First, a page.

Dartmouth-Hitchcock Medical Center is increasing its efforts to bring safety, equity and dignity to the workplace as part of the Time’s Up Healthcare campaign.
How embarrassing is it that nearly 30 years after the Americans with Disabilities Act was passed, and nearly 10 years after then-Dean of the Faculty Carol Folt pledged to rectify this problem, Dartmouth still can’t provide an equal education to students with disabilities? Worse, it’s no surprise that Dartmouth is now forced to settle a lawsuit over this; perhaps the $3 billion “Call to Lead” campaign ought to be renamed the “Call to Pay All of Our Avoidable Legal Bills” campaign.
The New Hampshire House of Representatives has delayed consideration of a bill that would allow state authorities to remove guns from potentially dangerous individuals. On March 13, the legislation was unanimously retained by the Criminal Justice and Public Safety committee until Jan. 2020, meaning that the legislature will delay a final decision on the bill until it is reintroduced at that time.
A team of eight Dartmouth students was one of five finalists for NASA’s Breakthrough, Innovative and Game-Changing Idea Challenge, a competition that invites both undergraduate and graduate student teams to create aerospace design projects to solve real-world problems. The Team Dartmouth members — Thayer School of Engineering students David Dick TH, Alexa Escalona TH, Grace Genszler TH, Thomas Hodsden TH, Peter Mahoney ’19, Morgan McGonagle TH, Zoe Rivas TH and Christopher Yu ’19 — aimed to create a greenhouse that would support a crew of four for a 600 Martian-day mission on Mars. The team will be representing the College during the second round of the competition at the Langley Research Center in Hampton, VA on April 23 and 24.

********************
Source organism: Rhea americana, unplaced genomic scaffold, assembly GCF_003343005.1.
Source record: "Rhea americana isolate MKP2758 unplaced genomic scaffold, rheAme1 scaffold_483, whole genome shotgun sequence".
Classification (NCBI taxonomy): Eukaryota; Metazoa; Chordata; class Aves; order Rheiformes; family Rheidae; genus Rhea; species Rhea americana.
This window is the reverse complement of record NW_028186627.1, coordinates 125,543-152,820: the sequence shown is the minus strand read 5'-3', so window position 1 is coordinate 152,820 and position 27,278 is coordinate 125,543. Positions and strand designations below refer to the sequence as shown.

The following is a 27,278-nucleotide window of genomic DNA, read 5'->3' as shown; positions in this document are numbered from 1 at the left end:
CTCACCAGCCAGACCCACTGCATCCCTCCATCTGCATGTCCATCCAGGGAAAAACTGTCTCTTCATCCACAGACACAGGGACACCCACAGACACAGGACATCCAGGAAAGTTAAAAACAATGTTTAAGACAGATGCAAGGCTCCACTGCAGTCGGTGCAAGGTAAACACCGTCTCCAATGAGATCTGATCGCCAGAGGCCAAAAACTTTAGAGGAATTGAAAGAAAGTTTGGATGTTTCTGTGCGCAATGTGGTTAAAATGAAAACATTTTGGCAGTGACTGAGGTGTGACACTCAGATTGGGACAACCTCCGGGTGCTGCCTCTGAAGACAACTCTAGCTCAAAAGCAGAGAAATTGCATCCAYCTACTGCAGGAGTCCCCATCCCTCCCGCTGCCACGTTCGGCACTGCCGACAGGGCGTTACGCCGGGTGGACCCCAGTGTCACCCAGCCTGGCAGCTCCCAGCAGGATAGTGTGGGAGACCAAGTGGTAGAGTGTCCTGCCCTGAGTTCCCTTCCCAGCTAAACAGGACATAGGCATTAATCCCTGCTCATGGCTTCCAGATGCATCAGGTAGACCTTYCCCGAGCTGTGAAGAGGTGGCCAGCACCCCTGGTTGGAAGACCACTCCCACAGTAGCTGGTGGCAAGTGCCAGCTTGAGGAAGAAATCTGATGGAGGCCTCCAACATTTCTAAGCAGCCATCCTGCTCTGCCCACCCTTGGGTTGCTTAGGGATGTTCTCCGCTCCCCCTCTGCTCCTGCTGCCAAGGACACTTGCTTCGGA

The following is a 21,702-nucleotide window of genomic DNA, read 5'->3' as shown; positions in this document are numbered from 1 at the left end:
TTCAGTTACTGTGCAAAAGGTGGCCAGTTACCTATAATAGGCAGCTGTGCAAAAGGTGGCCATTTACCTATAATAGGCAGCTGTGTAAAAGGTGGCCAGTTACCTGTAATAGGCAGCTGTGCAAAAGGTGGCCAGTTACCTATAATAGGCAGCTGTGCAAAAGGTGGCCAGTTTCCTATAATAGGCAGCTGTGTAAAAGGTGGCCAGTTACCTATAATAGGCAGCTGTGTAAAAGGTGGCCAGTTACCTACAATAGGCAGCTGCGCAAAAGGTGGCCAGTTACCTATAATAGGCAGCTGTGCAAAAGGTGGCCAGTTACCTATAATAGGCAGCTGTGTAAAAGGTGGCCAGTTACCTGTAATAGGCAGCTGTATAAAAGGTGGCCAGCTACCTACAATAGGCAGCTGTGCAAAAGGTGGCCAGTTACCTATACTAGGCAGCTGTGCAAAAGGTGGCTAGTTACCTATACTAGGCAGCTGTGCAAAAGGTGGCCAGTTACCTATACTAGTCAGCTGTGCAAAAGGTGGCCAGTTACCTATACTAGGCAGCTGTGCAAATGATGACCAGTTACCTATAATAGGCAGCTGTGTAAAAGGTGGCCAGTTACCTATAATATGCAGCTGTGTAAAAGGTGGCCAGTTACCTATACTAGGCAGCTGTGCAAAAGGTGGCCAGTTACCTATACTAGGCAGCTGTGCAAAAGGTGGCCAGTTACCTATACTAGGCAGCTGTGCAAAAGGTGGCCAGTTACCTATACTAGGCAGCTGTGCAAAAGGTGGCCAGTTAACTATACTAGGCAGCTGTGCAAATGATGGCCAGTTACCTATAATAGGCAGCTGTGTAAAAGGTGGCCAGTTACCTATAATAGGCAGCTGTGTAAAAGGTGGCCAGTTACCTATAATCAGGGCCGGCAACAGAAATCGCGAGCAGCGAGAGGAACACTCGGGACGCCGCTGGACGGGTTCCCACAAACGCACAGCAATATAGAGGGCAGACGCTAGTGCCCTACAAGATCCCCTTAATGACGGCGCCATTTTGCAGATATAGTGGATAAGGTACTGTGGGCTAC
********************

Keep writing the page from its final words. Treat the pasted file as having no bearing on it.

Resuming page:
When we think of admissions, especially at this time of year, we usually think of the college application process — and of all the rejections and acceptances that come along with it. Besides being defined as the process of gaining entrance into an organization, however, an admission can also be an admission of truth, or even an admission of guilt.
Regular decision results for the Dartmouth Class of 2023 come out tomorrow, and they’ll be arriving in the wake of a recently uncovered college admissions scandal that has shaken the nation. The multimillion-dollar scandal includes coaches and administrators at elite schools across the nation. Even celebrities like actresses Lori Laughlin and Felicity Huffman have been publicly criticized for their involvement. As colleges and universities, including fellow Ivy League member Yale University, scramble to review applicants, students and alumni potentially involved in the scandal, conversations about the controversy and its implications on the greater college admissions process are ubiquitous across social media platforms.